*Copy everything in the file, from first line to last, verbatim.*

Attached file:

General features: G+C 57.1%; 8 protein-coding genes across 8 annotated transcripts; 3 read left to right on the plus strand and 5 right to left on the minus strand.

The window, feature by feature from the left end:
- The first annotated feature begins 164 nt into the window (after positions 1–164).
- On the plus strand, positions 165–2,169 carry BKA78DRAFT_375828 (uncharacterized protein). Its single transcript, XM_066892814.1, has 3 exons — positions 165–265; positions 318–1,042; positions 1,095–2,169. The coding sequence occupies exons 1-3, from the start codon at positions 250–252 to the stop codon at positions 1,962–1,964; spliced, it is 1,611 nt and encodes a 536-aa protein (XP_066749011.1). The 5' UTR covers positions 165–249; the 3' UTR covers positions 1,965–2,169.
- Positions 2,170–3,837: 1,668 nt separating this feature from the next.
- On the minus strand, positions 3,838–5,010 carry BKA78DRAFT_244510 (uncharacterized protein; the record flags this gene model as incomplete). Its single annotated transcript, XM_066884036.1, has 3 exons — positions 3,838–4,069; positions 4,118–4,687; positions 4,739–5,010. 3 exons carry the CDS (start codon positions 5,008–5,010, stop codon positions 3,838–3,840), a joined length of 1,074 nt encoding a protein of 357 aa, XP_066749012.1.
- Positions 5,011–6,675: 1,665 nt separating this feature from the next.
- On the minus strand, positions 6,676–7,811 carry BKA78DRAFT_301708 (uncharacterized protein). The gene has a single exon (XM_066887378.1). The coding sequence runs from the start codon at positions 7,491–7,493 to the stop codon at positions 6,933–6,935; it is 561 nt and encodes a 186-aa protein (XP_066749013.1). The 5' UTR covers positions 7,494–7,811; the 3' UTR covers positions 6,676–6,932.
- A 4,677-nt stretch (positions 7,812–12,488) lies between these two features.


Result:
General features: G+C 57.1%; 8 protein-coding genes across 8 annotated transcripts; 3 read left to right on the plus strand and 5 right to left on the minus strand.

The window, feature by feature from the left end:
- The first annotated feature begins 164 nt into the window (after positions 1–164).
- On the plus strand, positions 165–2,169 carry BKA78DRAFT_375828 (uncharacterized protein). Its single transcript, XM_066892814.1, has 3 exons — positions 165–265; positions 318–1,042; positions 1,095–2,169. The coding sequence occupies exons 1-3, from the start codon at positions 250–252 to the stop codon at positions 1,962–1,964; spliced, it is 1,611 nt and encodes a 536-aa protein (XP_066749011.1). The 5' UTR covers positions 165–249; the 3' UTR covers positions 1,965–2,169.
- Positions 2,170–3,837: 1,668 nt separating this feature from the next.
- On the minus strand, positions 3,838–5,010 carry BKA78DRAFT_244510 (uncharacterized protein; the record flags this gene model as incomplete). Its single annotated transcript, XM_066884036.1, has 3 exons — positions 3,838–4,069; positions 4,118–4,687; positions 4,739–5,010. 3 exons carry the CDS (start codon positions 5,008–5,010, stop codon positions 3,838–3,840), a joined length of 1,074 nt encoding a protein of 357 aa, XP_066749012.1.
- Positions 5,011–6,675: 1,665 nt separating this feature from the next.
- On the minus strand, positions 6,676–7,811 carry BKA78DRAFT_301708 (uncharacterized protein). The gene has a single exon (XM_066887378.1). The coding sequence runs from the start codon at positions 7,491–7,493 to the stop codon at positions 6,933–6,935; it is 561 nt and encodes a 186-aa protein (XP_066749013.1). The 5' UTR covers positions 7,494–7,811; the 3' UTR covers positions 6,676–6,932.
- A 4,677-nt stretch (positions 7,812–12,488) lies between these two features.